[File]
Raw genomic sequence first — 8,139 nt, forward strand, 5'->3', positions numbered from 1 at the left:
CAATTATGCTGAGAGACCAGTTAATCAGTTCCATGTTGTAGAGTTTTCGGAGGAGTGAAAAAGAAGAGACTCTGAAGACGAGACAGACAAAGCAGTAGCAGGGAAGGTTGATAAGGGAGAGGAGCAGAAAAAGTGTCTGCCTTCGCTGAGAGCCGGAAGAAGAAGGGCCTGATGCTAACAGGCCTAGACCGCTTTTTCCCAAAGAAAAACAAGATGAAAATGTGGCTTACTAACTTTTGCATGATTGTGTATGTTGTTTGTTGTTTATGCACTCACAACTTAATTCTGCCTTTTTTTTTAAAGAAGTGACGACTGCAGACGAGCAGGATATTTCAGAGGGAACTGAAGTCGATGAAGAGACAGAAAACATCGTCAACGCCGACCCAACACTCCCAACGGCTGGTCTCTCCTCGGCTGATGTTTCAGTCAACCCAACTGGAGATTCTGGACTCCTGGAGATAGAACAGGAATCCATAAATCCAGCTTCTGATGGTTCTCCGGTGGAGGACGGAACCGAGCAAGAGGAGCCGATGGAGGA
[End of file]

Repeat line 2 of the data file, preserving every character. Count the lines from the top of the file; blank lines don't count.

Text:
CAATTATGCTGAGAGACCAGTTAATCAGTTCCATGTTGTAGAGTTTTCGGAGGAGTGAAAAAGAAGAGACTCTGAAGACGAGACAGACAAAGCAGTAGCAGGGAAGGTTGATAAGGGAGAGGAGCAGAAAAAGTGTCTGCCTTCGCTGAGAGCCGGAAGAAGAAGGGCCTGATGCTAACAGGCCTAGACCGCTTTTTCCCAAAGAAAAACAAGATGAAAATGTGGCTTACTAACTTTTGCATGATTGTGTATGTTGTTTGTTGTTTATGCACTCACAACTTAATTCTGCCTTTTTTTTTAAAGAAGTGACGACTGCAGACGAGCAGGATATTTCAGAGGGAACTGAAGTCGATGAAGAGACAGAAAACATCGTCAACGCCGACCCAACACTCCCAACGGCTGGTCTCTCCTCGGCTGATGTTTCAGTCAACCCAACTGGAGATTCTGGACTCCTGGAGATAGAACAGGAATCCATAAATCCAGCTTCTGATGGTTCTCCGGTGGAGGACGGAACCGAGCAAGAGGAGCCGATGGAGGA